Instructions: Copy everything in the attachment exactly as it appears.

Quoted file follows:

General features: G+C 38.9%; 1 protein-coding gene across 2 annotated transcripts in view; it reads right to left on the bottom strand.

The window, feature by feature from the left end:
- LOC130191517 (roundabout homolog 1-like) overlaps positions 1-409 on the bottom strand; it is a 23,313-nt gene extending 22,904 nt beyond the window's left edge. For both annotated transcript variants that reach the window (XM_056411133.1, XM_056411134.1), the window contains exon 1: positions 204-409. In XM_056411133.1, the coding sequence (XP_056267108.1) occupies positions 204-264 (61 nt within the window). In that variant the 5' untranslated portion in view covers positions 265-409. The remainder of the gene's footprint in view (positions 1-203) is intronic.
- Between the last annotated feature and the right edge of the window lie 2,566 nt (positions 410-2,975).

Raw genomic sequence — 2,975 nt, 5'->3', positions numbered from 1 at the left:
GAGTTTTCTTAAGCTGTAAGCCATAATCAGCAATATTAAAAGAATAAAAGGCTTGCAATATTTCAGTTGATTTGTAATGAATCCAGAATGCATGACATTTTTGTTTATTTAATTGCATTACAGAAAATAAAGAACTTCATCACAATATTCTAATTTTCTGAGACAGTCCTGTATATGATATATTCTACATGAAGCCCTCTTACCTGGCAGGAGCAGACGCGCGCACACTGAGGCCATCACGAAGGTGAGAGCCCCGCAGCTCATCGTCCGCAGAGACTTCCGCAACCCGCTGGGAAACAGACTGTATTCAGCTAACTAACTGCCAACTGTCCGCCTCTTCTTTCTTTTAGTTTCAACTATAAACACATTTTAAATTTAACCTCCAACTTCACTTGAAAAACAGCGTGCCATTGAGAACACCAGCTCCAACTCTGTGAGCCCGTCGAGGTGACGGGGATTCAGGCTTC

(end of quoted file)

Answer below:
General features: G+C 38.9%; 1 protein-coding gene across 2 annotated transcripts in view; it reads right to left on the bottom strand.

The window, feature by feature from the left end:
- LOC130191517 (roundabout homolog 1-like) overlaps positions 1-409 on the bottom strand; it is a 23,313-nt gene extending 22,904 nt beyond the window's left edge. For both annotated transcript variants that reach the window (XM_056411133.1, XM_056411134.1), the window contains exon 1: positions 204-409. In XM_056411133.1, the coding sequence (XP_056267108.1) occupies positions 204-264 (61 nt within the window). In that variant the 5' untranslated portion in view covers positions 265-409. The remainder of the gene's footprint in view (positions 1-203) is intronic.
- Between the last annotated feature and the right edge of the window lie 2,566 nt (positions 410-2,975).

Raw genomic sequence — 2,975 nt, 5'->3', positions numbered from 1 at the left:
GAGTTTTCTTAAGCTGTAAGCCATAATCAGCAATATTAAAAGAATAAAAGGCTTGCAATATTTCAGTTGATTTGTAATGAATCCAGAATGCATGACATTTTTGTTTATTTAATTGCATTACAGAAAATAAAGAACTTCATCACAATATTCTAATTTTCTGAGACAGTCCTGTATATGATATATTCTACATGAAGCCCTCTTACCTGGCAGGAGCAGACGCGCGCACACTGAGGCCATCACGAAGGTGAGAGCCCCGCAGCTCATCGTCCGCAGAGACTTCCGCAACCCGCTGGGAAACAGACTGTATTCAGCTAACTAACTGCCAACTGTCCGCCTCTTCTTTCTTTTAGTTTCAACTATAAACACATTTTAAATTTAACCTCCAACTTCACTTGAAAAACAGCGTGCCATTGAGAACACCAGCTCCAACTCTGTGAGCCCGTCGAGGTGACGGGGATTCAGGCTTC